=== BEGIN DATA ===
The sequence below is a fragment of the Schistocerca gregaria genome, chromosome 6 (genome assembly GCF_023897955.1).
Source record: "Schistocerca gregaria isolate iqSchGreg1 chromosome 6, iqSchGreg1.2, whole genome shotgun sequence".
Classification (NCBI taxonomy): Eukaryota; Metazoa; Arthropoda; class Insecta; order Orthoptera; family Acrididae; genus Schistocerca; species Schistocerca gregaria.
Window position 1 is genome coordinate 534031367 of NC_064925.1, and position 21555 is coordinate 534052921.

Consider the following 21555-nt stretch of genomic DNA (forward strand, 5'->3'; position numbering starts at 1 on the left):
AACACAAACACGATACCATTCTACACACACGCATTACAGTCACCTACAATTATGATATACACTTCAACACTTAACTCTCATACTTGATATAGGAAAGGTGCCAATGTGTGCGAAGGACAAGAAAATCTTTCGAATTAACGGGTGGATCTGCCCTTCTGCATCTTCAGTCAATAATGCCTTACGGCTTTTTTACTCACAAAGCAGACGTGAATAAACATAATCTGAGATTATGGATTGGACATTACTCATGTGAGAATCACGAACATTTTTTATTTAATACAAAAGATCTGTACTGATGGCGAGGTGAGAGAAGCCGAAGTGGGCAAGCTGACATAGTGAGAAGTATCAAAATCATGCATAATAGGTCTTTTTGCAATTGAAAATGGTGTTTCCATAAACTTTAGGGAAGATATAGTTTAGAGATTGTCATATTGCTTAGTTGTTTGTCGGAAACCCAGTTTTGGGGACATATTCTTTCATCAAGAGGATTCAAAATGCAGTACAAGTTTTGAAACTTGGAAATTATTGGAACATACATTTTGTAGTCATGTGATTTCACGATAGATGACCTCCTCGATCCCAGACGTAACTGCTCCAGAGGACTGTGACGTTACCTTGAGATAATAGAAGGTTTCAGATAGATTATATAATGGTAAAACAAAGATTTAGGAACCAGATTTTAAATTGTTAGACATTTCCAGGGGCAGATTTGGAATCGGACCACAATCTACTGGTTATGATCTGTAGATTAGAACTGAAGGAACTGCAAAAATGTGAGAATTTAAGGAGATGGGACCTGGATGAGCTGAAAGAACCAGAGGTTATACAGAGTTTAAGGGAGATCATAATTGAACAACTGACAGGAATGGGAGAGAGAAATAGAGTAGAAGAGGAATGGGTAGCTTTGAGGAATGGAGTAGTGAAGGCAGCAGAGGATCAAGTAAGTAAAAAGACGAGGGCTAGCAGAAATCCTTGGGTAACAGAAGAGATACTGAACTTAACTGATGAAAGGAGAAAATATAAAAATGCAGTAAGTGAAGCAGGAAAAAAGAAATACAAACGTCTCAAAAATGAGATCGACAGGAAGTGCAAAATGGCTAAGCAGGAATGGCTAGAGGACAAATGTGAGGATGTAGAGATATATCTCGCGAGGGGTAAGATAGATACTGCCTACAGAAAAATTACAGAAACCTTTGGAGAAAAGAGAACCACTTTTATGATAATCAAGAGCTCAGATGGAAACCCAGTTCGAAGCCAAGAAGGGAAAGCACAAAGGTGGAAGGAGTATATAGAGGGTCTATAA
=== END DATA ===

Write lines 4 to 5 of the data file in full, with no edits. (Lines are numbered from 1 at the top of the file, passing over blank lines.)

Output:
Window position 1 is genome coordinate 534031367 of NC_064925.1, and position 21555 is coordinate 534052921.

Consider the following 21555-nt stretch of genomic DNA (forward strand, 5'->3'; position numbering starts at 1 on the left):